An interesting film for sure, Ben Wheatley’s film: ‘Free Fire’. Thrusts it’s audience straight into a world of blood, bullets and funny quips. Setting the entire story in one single location, which truly helps the film in setting itself apart from other films within it’s genre, and I really do appreciate the effort that went into this film in order for it to be as entertaining as it is, and whilst not perfect, the film is still mostly entertaining and amusing throughout.
The story takes place in an abandoned Boston warehouse in 1978, where after a gun-deal goes awry. The warehouse turns into a chaotic fight for survival. With the narrative set in one single location as already mentioned, this meant Ben Wheatley could truly show off his directing/writing skills to their full extent. As the characters are the complete focus of the film from beginning to end.
As the film is set in the 1970s, the film is littered with 70s style. Everything from the costumes, to the original score, to even the colour grading gives off a great atmosphere. It’s clear from the style of the film and the witty dialogue that director Ben Wheatley was obviously inspired by early Quentin Tarantino and Martin Scorsese crime films. Which makes sense as this seems to be his go-to-genre for the most part, with his other pieces of work, that being: ‘High-Rise’ and ‘Kill List’.
The entire cast here are all doing a great job of fitting film’s tone, as although there are a few comedically dark moments, the film is mostly lighthearted. As the cast’s performances back-up this tone very well, giving the film an over-the-top and comedic outlook on the situation. I also enjoyed the sound design for the weapons in this picture, as I felt like each gunshot actually had an impact, not just that the actors were playing with props. I would say Armie Hammer as ‘Ord’ as well as Cillian Murphy as ‘Chris’ were easily my personal favourites of the cast, as I always found myself enjoying their very charismatic and cocky personas throughout the run-time.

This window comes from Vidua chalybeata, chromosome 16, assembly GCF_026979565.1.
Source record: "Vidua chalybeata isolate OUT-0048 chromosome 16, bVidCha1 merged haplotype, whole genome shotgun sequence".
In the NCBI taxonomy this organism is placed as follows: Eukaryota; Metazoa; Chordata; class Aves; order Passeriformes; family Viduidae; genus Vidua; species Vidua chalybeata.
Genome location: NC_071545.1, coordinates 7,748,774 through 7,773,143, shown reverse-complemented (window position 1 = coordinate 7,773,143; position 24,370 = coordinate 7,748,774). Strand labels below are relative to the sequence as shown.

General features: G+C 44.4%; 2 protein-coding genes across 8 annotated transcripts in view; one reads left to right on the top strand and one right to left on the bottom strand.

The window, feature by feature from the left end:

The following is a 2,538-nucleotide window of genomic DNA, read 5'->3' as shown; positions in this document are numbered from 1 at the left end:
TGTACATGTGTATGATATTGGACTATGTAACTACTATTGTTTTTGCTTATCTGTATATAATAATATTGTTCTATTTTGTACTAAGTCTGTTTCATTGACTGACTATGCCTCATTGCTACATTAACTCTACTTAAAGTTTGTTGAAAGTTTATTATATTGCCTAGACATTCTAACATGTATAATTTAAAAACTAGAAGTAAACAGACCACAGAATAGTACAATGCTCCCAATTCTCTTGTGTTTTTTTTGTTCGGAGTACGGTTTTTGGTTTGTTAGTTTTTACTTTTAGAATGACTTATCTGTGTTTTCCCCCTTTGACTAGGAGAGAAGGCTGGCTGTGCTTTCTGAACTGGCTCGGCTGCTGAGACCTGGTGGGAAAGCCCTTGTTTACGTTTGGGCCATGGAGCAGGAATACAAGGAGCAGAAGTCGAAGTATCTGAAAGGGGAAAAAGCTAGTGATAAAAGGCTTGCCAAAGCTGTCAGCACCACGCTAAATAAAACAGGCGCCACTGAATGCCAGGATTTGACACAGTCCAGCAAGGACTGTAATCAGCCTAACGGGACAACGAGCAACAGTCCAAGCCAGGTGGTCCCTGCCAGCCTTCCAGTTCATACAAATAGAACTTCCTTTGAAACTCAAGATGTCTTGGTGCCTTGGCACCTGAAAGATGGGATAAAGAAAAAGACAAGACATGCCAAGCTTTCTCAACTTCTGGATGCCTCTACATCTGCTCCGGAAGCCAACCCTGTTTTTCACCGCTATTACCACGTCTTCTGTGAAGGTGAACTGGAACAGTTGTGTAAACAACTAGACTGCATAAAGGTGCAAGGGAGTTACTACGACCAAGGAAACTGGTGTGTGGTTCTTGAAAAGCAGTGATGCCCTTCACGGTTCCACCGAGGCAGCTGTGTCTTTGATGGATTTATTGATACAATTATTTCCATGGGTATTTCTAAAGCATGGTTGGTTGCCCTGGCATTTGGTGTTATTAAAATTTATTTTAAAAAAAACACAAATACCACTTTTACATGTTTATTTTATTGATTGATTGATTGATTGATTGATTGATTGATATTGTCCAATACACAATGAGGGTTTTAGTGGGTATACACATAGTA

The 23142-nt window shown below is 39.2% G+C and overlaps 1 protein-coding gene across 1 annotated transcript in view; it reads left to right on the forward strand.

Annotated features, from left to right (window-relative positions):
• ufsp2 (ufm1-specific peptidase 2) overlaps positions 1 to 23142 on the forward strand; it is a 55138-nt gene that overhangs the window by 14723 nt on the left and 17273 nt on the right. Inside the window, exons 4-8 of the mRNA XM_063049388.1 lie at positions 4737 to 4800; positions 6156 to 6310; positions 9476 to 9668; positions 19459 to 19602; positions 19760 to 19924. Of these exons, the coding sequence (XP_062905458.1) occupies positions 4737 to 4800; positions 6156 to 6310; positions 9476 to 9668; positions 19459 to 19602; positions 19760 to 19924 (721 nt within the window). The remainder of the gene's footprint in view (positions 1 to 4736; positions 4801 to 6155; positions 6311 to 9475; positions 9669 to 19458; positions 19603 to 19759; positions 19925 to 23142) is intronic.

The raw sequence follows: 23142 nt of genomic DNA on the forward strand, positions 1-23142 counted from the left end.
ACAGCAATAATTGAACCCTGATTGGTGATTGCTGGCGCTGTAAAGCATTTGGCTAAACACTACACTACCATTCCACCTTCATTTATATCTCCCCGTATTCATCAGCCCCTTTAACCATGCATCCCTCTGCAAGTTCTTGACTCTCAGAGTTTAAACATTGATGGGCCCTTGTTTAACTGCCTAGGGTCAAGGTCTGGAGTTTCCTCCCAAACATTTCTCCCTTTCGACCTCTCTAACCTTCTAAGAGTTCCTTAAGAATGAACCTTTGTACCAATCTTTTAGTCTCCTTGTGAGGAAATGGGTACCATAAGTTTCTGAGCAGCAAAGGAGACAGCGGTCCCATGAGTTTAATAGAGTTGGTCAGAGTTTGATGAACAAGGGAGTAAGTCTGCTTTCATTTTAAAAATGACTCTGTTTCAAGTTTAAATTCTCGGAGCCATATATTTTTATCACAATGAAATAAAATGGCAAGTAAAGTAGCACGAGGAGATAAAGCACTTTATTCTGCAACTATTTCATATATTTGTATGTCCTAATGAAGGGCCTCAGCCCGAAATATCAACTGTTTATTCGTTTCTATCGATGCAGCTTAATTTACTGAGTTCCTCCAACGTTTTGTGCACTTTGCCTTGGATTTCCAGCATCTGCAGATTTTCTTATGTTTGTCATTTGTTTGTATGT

Despite it being nothing amazing, the cinematography by Laurie Rose is attractive enough throughout most of the film. Although I do believe there is a bit too much of a reliance of a hand-held camera at points, as I feel a still shot would be welcome more than a few times and as already mentioned, the original score by Geoff Barrow backs up that time-period very well. However, the soundtrack itself is pretty forgettable outside the rest of the film.
The best compliment I can give this film is without a doubt the writing. As although the characters get barley any development throughout the narrative (relying mostly on the actors charismatic performances) the writing never fails to implement humour, or extremely-tense scenarios nearing the end of the film. This is a shame however, as I do feel a character arc would have worked very effectively for one of the greedy, egotistical characters on display.
Overall, I would say I enjoyed ‘Free Fire’, it definitely isn’t perfect due to it’s weak characterisation, over reliance on hand-held camera and maybe a few missed jokes here and there. But still an enjoyable watch, and a nice 1970s throwback nevertheless. Plus the original concept of the narrative always intrigued me, and must be appreciated for it’s creativity alone. I’d give the film a 6/10 overall. Give the film a watch if this sounds like something you might enjoy.